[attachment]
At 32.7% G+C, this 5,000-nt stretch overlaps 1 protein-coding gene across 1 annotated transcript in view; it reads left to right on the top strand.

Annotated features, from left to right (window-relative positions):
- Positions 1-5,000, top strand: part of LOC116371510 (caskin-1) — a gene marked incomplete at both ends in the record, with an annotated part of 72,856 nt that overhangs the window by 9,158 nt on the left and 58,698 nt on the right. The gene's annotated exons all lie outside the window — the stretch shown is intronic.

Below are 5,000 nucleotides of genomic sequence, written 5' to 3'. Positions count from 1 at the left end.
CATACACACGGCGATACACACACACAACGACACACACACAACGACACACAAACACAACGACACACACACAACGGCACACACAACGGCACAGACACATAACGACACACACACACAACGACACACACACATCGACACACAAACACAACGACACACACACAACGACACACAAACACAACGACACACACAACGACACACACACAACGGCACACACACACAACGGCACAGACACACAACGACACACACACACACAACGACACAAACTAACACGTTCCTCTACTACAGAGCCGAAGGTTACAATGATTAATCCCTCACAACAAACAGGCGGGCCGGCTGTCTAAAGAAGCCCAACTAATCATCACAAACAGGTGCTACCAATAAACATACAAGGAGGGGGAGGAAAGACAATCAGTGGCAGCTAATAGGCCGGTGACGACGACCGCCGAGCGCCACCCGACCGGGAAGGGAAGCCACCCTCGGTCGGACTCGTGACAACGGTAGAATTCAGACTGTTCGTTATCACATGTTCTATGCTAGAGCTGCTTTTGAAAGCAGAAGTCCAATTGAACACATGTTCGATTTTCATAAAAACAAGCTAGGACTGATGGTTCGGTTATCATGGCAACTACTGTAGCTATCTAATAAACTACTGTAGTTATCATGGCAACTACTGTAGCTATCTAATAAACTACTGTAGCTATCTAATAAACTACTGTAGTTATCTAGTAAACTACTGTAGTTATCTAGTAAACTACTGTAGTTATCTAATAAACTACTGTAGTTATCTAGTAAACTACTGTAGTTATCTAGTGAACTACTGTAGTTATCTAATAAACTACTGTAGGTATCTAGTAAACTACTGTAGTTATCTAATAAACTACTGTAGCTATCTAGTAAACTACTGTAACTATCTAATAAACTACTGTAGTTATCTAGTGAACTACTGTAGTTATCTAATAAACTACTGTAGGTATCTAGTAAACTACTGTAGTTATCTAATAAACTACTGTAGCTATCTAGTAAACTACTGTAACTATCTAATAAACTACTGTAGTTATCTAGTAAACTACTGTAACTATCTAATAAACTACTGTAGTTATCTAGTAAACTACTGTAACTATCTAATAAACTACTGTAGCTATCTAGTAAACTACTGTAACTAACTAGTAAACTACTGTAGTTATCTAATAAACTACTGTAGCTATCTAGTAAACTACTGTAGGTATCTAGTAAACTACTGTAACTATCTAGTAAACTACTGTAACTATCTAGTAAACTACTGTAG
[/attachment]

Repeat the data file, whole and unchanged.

At 32.7% G+C, this 5,000-nt stretch overlaps 1 protein-coding gene across 1 annotated transcript in view; it reads left to right on the top strand.

Annotated features, from left to right (window-relative positions):
- Positions 1-5,000, top strand: part of LOC116371510 (caskin-1) — a gene marked incomplete at both ends in the record, with an annotated part of 72,856 nt that overhangs the window by 9,158 nt on the left and 58,698 nt on the right. The gene's annotated exons all lie outside the window — the stretch shown is intronic.

Below are 5,000 nucleotides of genomic sequence, written 5' to 3'. Positions count from 1 at the left end.
CATACACACGGCGATACACACACACAACGACACACACACAACGACACACAAACACAACGACACACACACAACGGCACACACAACGGCACAGACACATAACGACACACACACACAACGACACACACACATCGACACACAAACACAACGACACACACACAACGACACACAAACACAACGACACACACAACGACACACACACAACGGCACACACACACAACGGCACAGACACACAACGACACACACACACACAACGACACAAACTAACACGTTCCTCTACTACAGAGCCGAAGGTTACAATGATTAATCCCTCACAACAAACAGGCGGGCCGGCTGTCTAAAGAAGCCCAACTAATCATCACAAACAGGTGCTACCAATAAACATACAAGGAGGGGGAGGAAAGACAATCAGTGGCAGCTAATAGGCCGGTGACGACGACCGCCGAGCGCCACCCGACCGGGAAGGGAAGCCACCCTCGGTCGGACTCGTGACAACGGTAGAATTCAGACTGTTCGTTATCACATGTTCTATGCTAGAGCTGCTTTTGAAAGCAGAAGTCCAATTGAACACATGTTCGATTTTCATAAAAACAAGCTAGGACTGATGGTTCGGTTATCATGGCAACTACTGTAGCTATCTAATAAACTACTGTAGTTATCATGGCAACTACTGTAGCTATCTAATAAACTACTGTAGCTATCTAATAAACTACTGTAGTTATCTAGTAAACTACTGTAGTTATCTAGTAAACTACTGTAGTTATCTAATAAACTACTGTAGTTATCTAGTAAACTACTGTAGTTATCTAGTGAACTACTGTAGTTATCTAATAAACTACTGTAGGTATCTAGTAAACTACTGTAGTTATCTAATAAACTACTGTAGCTATCTAGTAAACTACTGTAACTATCTAATAAACTACTGTAGTTATCTAGTGAACTACTGTAGTTATCTAATAAACTACTGTAGGTATCTAGTAAACTACTGTAGTTATCTAATAAACTACTGTAGCTATCTAGTAAACTACTGTAACTATCTAATAAACTACTGTAGTTATCTAGTAAACTACTGTAACTATCTAATAAACTACTGTAGTTATCTAGTAAACTACTGTAACTATCTAATAAACTACTGTAGCTATCTAGTAAACTACTGTAACTAACTAGTAAACTACTGTAGTTATCTAATAAACTACTGTAGCTATCTAGTAAACTACTGTAGGTATCTAGTAAACTACTGTAACTATCTAGTAAACTACTGTAACTATCTAGTAAACTACTGTAG